Why this research is needed?

Hypertension is a major risk factor for disability and premature death, and medication adherence can significantly lower these risks. However, large proportions of people do not take their medication as prescribed. For example, a recent study looked at nearly two million participants with hypertension and found that the 41% of them do not take their medications as prescribed.

Forgetting to take medications or altering the way these are prescribed reduces the effectiveness of treatment and increases the cost to the NHS from hospital admissions, additional consultations, referrals, investigations and medicine wastage.

However, currently there are no effective ways to support these people and improve the way they take their medications. By taking part in this research you will help us to obtain more information on how to support these people to take their medications as prescribed.

How this intervention is different than easily setting up alarms on my phone?

This service aims to provide you with tips on how to best take medication as prescribed; it provides advice based on evidence; it is interactive (e.g. you can ask and respond to questions, change the settings and content of the messages) and it can be easily personalised to your lifestyle (e.g. each person receives different reminders).

How will this research affect the care I receive from my practice?

This study will not affect the care you receive from your GP practice. It does not involve changing the medications you take. For any changes to your current treatment or health condition you will need to talk to your health care provide at your GP practice.

Will my taking part in this study and the information I provide be kept confidential?

Yes. All information that is collected about you during the course of this study will be kept strictly confidential, stored securely and processed in accordance with the General Data Protection Regulation (GDPR) 2018 and Data Protection Act (DPA) 2018, as well as with the University of Cambridge confidentiality policy. Access to the information will be restricted to the research team for the purposes of this research. Your GP practice will be informed that you are taking part in the study but will only have access to anonymised results.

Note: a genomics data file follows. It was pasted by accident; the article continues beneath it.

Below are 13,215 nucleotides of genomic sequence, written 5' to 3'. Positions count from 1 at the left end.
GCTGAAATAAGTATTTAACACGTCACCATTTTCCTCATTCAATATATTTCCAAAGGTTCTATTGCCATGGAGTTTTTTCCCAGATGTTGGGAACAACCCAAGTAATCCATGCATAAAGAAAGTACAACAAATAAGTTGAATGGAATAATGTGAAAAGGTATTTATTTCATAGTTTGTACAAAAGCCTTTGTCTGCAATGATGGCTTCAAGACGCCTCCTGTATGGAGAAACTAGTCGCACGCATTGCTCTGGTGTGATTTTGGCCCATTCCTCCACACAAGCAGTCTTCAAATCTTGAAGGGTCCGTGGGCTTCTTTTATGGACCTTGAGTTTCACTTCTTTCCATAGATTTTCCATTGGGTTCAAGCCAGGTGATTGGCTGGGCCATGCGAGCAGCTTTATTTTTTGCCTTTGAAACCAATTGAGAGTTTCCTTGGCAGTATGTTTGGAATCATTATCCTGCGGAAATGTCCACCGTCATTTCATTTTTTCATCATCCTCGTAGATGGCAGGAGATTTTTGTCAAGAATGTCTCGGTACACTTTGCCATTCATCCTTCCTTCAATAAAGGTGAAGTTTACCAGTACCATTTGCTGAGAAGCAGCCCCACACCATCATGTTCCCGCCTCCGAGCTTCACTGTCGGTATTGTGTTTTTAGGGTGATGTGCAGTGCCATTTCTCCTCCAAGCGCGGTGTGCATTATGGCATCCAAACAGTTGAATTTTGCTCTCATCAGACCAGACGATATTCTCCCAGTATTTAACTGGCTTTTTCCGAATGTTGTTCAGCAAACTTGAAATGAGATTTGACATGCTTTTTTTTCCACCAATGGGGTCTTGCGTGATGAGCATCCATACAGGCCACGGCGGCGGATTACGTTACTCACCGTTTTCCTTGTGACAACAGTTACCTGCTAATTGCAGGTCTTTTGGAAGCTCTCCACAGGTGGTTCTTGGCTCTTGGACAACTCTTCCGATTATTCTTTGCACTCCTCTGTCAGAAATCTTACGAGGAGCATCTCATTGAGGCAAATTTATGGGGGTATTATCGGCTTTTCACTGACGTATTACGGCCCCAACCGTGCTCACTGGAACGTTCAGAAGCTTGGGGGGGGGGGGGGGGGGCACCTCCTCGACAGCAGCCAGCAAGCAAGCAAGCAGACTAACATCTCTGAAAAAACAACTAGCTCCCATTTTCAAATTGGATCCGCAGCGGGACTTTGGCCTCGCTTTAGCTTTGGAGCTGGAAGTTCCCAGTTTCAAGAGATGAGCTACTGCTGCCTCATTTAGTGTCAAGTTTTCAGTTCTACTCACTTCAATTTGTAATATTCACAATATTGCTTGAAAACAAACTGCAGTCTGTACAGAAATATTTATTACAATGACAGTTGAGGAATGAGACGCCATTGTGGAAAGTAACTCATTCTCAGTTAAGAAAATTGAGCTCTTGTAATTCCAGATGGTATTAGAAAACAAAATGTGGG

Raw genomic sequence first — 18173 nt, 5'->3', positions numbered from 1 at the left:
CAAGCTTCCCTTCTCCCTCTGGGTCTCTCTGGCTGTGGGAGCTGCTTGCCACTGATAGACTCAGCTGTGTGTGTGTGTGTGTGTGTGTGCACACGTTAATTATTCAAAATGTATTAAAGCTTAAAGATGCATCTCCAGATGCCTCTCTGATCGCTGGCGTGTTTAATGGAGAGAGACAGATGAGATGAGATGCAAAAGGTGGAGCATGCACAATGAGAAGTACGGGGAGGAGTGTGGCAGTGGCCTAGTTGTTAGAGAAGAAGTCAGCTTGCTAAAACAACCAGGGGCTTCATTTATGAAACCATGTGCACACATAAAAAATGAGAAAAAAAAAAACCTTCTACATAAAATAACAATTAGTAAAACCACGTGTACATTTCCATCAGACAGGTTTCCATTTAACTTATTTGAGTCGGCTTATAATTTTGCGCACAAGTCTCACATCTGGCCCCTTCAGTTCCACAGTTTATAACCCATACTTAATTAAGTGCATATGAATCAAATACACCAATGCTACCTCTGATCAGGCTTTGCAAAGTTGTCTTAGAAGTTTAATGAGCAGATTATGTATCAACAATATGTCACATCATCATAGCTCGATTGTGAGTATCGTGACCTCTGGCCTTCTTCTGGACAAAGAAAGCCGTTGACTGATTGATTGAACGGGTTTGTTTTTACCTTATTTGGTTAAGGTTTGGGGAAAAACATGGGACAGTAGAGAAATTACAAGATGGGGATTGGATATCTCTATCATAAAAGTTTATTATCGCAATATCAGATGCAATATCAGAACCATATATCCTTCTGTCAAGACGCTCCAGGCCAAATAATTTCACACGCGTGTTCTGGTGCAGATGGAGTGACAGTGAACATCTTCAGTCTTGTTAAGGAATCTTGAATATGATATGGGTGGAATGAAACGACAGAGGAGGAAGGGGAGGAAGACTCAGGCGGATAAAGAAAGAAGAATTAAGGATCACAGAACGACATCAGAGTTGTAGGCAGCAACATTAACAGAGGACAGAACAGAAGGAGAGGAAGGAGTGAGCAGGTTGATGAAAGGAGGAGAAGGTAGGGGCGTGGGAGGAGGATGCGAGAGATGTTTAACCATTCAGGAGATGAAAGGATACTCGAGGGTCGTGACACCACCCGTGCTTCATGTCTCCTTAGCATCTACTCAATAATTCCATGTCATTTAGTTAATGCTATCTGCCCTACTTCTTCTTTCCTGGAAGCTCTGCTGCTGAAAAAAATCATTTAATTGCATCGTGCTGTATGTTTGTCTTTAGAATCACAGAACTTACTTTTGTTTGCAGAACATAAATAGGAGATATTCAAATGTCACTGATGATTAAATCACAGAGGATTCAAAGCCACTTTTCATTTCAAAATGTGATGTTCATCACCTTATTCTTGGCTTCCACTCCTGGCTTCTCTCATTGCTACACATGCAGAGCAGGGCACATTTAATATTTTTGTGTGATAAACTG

If I decide to take part I need to use my mobile phone, how will my personal information be protected against hacking?

It is very unlikely that your personal information will be hacked. The text message intervention will operate using a secure service that complies with the GDPR 2018 and DPA 2018. The app has been developed in collaboration with the computer lab at the University of Cambridge, which complies with the confidentiality policies. All information will be transferred by secured internet files. Both the text message and the app will not be linked to any other apps or services on your phone.

If I use the app, what information is collected and how this is kept confidential?

The app will collect information about the Wi-Fi, accelerometer and location (for the purposes of analysis only), which will be sent to the Cambridge University servers using secured internet files and will be deleted from your device after the end of study.

All information collected by the app will be stored in the app only. After transfer, the data will be deleted from the app. This information will be collected to explore whether it is feasible to provide personalised advice to patients based on their routines (e.g. location they are in, activities they do around the time they take their tablets)

Is there any cost involved?

This intervention is free. However, charges might apply for responding to text messages and mobile internet data will be used to download the app to your phone.

If you have any other questions which haven’t been answered in this FAQ section, or further across our website, please contact the research team.

You can find our contact details here.